Trends from the New York Art, Antique & Jewelry Show

There were enough museum-quality gems, antique jewelry and signed pieces to make an aficionado’s heart flutter at this annual Park Avenue Armory event

Macklowe Gallery Tiffany Art Deco brooch/watch

From Carlo Giuliano to Cartier, and from Boucheron to Buccellati, this antique jewelry extravaganza was held from November 20-24 at Manhattan’s Upper East Side landmark, the Park Avenue Armory. Featuring a diverse range of gallery-style shops, all with their own specialties of antique jewelry through the ages, plus signed pieces and small treasure troves, the opening night was abuzz with museum curators, consummate private collectors, art historians and advisors. 

The myriad selection of jewelry was scattered amongst fine art, international 18th and 19th century silver, porcelain, textiles, modern art, and period and contemporary furniture. The jewels shone bright, with vivid stones, sparkling diamonds and rare museum-quality pieces that spoke to various tastes, attracting the most discerning of connoisseurs. 

Some of the stand-out antique jewelry included statement necklaces and large layered charm pendants that rocked the ages - a concentration of Georgian, Regency and early Victorian pieces - including mourning and memorial jewelry, and bracelets in all incarnations. Demi-parures were also on display, as well as signed jewels from all the major houses. 

The finest of Edwardian/Belle Époque and Art Deco, which are always in style, were out in full force, with gold still leading the way in both Victorian and mid 20th century pieces. Floral motifs also blossomed throughout the decades and were in full bloom at the show, particularly in brooches, which turned out to be the most predominant trend in antique and vintage jewelry of the season. 

The return of the brooch was first seen three to four years ago by celebrities on the red carpet, but were even more noticeable at the most recent US award show, the Prime Time Emmys. A-List actresses wore them in their hair or to accentuate the waist of a gown. They can also be worn on the plunging back of a dress, scattered around a neckline, or on the pocket of a jacket or anywhere you decide to pin them, offering a unique and contemporary edge.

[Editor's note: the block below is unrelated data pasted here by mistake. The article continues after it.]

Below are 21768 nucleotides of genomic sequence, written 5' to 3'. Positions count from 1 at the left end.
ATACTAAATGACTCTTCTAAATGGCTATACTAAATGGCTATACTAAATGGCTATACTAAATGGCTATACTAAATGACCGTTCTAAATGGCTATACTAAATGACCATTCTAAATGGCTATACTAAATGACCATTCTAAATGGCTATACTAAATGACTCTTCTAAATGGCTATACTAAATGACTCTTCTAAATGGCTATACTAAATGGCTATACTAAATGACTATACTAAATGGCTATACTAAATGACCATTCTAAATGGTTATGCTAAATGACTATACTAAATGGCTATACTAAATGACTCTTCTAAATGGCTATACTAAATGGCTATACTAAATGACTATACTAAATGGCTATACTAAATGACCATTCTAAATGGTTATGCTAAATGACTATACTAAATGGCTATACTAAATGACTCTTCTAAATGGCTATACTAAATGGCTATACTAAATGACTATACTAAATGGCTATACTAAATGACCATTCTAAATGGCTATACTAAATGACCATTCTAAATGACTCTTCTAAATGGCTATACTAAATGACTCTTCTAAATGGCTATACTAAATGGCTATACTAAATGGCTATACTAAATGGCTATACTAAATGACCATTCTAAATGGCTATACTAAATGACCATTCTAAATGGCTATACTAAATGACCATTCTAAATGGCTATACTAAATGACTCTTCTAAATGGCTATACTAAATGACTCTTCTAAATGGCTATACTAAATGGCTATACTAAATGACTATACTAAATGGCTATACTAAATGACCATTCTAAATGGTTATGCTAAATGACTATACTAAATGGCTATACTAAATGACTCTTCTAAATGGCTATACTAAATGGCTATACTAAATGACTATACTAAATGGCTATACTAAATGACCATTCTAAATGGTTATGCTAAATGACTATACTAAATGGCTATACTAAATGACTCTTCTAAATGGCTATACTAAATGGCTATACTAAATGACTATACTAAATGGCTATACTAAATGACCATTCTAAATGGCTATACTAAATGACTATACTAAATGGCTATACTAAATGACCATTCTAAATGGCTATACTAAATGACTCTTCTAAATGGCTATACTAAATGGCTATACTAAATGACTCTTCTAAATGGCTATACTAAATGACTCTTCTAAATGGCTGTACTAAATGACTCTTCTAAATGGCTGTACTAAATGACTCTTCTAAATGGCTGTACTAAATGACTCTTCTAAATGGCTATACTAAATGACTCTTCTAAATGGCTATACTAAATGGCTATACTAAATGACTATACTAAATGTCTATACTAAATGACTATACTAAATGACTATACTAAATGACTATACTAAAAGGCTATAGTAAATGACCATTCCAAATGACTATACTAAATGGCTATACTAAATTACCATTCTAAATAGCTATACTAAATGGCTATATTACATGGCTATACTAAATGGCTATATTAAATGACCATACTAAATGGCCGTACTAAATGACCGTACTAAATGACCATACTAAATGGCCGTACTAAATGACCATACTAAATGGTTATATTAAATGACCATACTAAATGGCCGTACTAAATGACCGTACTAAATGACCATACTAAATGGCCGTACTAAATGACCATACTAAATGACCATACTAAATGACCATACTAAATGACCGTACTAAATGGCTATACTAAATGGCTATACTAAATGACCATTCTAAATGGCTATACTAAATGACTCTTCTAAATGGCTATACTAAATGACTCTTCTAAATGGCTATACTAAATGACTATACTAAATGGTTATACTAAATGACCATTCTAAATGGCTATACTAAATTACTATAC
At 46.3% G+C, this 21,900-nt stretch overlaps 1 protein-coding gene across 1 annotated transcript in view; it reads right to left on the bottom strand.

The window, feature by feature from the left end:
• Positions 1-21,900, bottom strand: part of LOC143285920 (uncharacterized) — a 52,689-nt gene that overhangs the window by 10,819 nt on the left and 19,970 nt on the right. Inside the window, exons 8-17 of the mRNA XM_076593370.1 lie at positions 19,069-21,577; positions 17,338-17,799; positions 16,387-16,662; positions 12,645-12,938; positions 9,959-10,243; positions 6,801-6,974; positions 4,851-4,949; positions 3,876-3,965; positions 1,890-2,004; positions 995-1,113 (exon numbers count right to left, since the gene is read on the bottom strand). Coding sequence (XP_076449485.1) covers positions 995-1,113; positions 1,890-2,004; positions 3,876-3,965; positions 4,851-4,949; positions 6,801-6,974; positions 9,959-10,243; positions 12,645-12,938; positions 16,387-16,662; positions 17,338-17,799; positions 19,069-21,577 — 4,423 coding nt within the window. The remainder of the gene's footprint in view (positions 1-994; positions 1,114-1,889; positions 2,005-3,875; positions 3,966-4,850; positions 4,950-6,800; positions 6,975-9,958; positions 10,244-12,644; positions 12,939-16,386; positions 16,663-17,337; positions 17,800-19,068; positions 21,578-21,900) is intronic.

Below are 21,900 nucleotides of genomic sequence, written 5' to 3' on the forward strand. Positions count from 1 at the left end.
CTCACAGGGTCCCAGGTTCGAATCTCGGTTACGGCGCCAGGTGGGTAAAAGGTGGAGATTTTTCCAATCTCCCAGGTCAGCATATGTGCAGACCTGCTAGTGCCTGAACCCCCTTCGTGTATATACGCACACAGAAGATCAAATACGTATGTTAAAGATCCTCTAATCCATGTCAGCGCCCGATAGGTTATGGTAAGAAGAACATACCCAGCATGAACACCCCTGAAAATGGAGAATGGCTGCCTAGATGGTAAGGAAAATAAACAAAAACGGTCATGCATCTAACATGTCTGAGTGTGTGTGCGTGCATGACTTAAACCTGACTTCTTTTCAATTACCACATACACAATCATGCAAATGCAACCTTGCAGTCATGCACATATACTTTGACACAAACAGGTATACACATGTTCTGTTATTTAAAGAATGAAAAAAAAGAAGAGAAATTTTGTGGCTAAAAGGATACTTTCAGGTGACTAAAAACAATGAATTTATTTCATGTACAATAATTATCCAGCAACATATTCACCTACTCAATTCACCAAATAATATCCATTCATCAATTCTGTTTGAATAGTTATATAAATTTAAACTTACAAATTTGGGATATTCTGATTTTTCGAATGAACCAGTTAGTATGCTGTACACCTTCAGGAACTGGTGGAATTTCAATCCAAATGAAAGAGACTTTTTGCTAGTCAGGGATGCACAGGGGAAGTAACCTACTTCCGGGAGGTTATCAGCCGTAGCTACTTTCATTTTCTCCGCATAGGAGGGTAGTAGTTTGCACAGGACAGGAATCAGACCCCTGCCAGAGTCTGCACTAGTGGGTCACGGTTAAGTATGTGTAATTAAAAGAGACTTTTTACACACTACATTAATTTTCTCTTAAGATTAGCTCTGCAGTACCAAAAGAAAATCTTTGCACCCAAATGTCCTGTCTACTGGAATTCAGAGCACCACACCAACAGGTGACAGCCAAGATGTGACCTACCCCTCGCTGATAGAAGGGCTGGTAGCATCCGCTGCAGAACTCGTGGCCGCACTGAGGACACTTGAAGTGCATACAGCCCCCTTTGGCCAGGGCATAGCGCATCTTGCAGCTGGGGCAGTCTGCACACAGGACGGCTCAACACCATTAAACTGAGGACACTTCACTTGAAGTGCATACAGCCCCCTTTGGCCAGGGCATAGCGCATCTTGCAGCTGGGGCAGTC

Read about this year's brooches trend here

Group of authentic lover’s eye brooches in various frames and metals from the Macklowe Gallery, circa 1800s.

Also at the New York Art, Antique & Jewelry Show, Macklowe Gallery featured a superior collection of authentic lover’s eye brooches. After writing about the many reproductions and how to be sure when buying one of these historical treasures, it is perhaps most important to trust the store or dealer selling them to you. Owner Ben Macklowe knows more than a thing or two. This grouping featured details of enamel, seed pearls, simple gold chasing, and one truly intriguing style that featured on a basket brooch. 

Still on the subject of brooches, whenever I see Pat Saling at a show I stop by and try one on. In addition to a Belle Époque ruby and diamond necklace that had me doing a double take, I was completely in awe of Pat’s Georgian en-tremblant rose diamond floral brooches, as these were some of the best I have seen all in one place. Marion Harris was a new find for me. Of Scottish descent, she displayed a range of Scottish agate brooches in sterling silver, for which she is best known. She also stole my heart with her alluring range of sentimental pins. 

Iberian emerald and gold earrings from The Spare Room Antiques.

My personal go-to store for Georgian and early Victorian jewelry, The Spare Room Antiques never disappoints. From acrostic and pansy brooches fitting in with the theme, it also stocks some of the more collectible and scarce Berlin Iron pieces, as well as Iberian jewelry, particularly earrings, which have become desirable amongst those with an affinity for earlier styles. You can spend an entire day with the owners Marcia and Jackie at any show, simply trying everything on. A new find that they pulled out to show me was a just-in Regency period, foiled-back rock crystal, which produces vivid gem colors.

Read about the significance of acrostic jewelry here

Linda Gump never disappoints when it comes to earlier pieces, displaying some amazing oversized pendants, pairs of enameled and engraved wedding cuffs - one for each wrist - and a trio of snake rings. Walking into Véronique Bamps gallery was like opening a museum vault, and I hated having to leave the Carlo Giuliano enamel and diamond statement necklace and pendants behind. Other favorites at Bamps included a demi-parure of a revival Etruscan necklace, earrings with dangling cabochon garnets, a life-like floral brooch from Lalique, Georgian pendant earrings, and souvenir micro-mosaic earrings from the 19th century. 

And for those of you who collect or dream of owning Art Deco and signed pieces, there was JS Fearnley and Camilla Dietz Bergeron, as well as Yafa signed jewels. Just trying on all this antique jewelry in one space, amidst amazing paintings and truly masterful decorative arts, was a weekend well spent, even if most of the jewels were out of my personal spending budget.

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